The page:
It’s amazing how we can invite unwanted and unnecessary complications in our business with some poor choices of verbiage we may sometimes use carelessly.
Years ago, when I refereed Rugby League, it was drummed into me at the beginning of my career that the referee officials that monitored the sidelines were called “touch judges” and not “linesmen”.
Linesmen, we were told, were contractors who installed telephone and power cables. Or at worse, were soccer officials. But not in Rugby League.
The choice of terminology was all about respect for your position, or your product.
The same thing sometimes happens in the dental office.
Recently I noticed a well-respected colleague and friend writing about the importance of issuing and giving written quotes.
I wrote and told him, that I agreed 100% with the thoughts and sentiments he expressed in the article. I agreed with him that dental fees need to be explained and written down. No discussion.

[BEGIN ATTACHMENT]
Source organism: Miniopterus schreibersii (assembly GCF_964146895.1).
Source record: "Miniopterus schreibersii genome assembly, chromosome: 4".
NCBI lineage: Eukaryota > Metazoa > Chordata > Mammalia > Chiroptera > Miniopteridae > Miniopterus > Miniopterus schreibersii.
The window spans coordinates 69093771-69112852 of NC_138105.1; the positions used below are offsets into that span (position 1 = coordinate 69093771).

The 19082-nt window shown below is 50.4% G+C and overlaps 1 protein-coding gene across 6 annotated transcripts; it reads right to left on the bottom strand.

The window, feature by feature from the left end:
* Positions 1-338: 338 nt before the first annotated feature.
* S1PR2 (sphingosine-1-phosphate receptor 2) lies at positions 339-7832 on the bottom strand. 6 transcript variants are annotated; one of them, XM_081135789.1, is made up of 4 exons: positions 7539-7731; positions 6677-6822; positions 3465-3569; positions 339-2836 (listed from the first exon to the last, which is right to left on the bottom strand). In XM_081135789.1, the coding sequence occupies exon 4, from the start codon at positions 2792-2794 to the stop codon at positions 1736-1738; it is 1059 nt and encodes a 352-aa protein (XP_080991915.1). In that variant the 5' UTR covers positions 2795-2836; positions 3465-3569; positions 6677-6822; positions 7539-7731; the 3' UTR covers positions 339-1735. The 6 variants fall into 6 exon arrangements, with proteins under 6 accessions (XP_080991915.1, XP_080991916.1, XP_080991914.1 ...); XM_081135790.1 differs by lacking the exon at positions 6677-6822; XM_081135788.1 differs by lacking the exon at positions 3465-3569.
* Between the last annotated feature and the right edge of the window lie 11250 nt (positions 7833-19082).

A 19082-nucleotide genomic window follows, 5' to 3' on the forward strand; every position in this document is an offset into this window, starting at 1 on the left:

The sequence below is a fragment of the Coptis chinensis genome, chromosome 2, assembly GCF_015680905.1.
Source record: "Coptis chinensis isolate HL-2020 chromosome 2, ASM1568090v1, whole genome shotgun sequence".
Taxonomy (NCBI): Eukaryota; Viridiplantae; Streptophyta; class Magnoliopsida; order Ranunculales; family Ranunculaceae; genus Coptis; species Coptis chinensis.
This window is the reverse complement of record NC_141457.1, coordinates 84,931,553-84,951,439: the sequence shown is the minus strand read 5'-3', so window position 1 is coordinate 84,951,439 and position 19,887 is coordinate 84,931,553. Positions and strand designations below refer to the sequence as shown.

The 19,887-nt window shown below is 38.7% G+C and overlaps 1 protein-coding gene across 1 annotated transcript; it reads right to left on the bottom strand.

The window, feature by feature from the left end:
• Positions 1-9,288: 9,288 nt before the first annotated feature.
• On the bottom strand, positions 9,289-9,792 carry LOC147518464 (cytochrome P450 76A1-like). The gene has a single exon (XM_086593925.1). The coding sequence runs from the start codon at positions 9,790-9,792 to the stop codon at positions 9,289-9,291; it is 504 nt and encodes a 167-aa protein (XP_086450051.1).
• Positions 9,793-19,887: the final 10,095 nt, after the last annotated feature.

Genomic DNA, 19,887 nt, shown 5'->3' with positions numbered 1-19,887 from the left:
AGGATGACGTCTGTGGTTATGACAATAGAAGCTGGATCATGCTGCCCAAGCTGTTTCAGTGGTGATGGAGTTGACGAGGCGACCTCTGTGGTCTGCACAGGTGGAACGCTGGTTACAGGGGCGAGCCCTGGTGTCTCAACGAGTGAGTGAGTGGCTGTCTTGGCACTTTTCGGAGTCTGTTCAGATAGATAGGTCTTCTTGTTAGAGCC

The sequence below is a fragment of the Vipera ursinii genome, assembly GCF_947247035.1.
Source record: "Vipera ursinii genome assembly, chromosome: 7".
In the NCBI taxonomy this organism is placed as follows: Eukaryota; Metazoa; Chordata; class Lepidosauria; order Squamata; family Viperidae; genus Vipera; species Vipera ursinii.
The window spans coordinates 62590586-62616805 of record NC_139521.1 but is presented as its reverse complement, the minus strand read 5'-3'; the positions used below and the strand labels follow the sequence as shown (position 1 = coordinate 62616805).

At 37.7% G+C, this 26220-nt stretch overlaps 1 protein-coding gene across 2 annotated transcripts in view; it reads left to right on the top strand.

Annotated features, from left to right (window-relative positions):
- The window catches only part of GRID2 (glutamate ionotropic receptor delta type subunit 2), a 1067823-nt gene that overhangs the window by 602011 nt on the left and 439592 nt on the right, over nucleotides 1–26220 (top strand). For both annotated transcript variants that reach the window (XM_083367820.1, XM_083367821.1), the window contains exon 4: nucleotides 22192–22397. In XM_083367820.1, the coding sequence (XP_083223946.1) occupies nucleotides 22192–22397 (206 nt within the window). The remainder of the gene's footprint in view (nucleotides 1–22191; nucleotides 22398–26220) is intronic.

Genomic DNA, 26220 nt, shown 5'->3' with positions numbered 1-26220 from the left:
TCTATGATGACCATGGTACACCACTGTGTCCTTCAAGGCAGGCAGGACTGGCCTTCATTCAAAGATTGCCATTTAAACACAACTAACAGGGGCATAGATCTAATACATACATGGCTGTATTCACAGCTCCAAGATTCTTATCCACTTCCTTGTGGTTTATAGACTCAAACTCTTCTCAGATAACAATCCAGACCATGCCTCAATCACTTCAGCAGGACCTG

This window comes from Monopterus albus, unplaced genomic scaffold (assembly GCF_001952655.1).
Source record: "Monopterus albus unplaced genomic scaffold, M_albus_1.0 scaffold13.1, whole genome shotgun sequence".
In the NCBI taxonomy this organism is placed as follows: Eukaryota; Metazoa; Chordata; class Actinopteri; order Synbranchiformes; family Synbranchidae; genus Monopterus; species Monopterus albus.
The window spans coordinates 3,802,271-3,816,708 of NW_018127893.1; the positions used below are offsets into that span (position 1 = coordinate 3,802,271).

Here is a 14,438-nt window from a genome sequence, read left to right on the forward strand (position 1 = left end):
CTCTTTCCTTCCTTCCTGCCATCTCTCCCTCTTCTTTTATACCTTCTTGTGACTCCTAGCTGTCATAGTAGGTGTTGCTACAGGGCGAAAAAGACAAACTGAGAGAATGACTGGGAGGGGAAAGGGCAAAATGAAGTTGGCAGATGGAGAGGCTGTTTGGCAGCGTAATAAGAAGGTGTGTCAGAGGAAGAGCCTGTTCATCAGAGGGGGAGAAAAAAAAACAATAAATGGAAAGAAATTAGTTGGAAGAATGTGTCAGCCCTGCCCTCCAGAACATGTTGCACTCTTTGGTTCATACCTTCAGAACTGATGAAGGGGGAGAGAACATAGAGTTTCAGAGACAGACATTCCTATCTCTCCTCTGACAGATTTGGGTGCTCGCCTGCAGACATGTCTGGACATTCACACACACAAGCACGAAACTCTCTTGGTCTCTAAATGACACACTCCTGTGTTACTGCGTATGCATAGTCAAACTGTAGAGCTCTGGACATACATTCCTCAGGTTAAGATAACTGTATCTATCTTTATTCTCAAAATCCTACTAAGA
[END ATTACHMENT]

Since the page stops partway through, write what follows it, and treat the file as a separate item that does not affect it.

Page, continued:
However, I took issue with his use of the word “quote”. I suggested, politely, that the use of the word “quote” was in fact, unacceptable and incongruous in the fine and noble profession of dentistry.
I went on to say, “I encourage you and all dentists to discontinue the use of the word “quote”.”
You see, plumbers quote. Electricians quote. Smash repairers quote.
“Quote”, is wrong.
The act of quoting, and the use of the word “quote” to me implies a flexibility in our fee, and also implies a permission to shop around for other “quotes”.
I suggest that the profession uses the words “our fee”, or “your fee”.
“Would you like an estimation of our fees?”
“Our fee for this treatment is X dollars”
” Here is a list of our fees for this treatment”
“Would you like me to explain our fees for this treatment?”
I’m happy when patients ask for a quote.
But I always tell them “Our fee for this crown/extraction/implant will be X dollars.” Full stop.
So never quote. Ever.
Just let them know your fee.
The Ultimate Patient Experience is a simple easy to implement system I developed that allowed me to build an extraordinary dental office in an ordinary Sydney suburb. If you’d like to know more, ask me about my free special report.
Email me: david@theUPE.com
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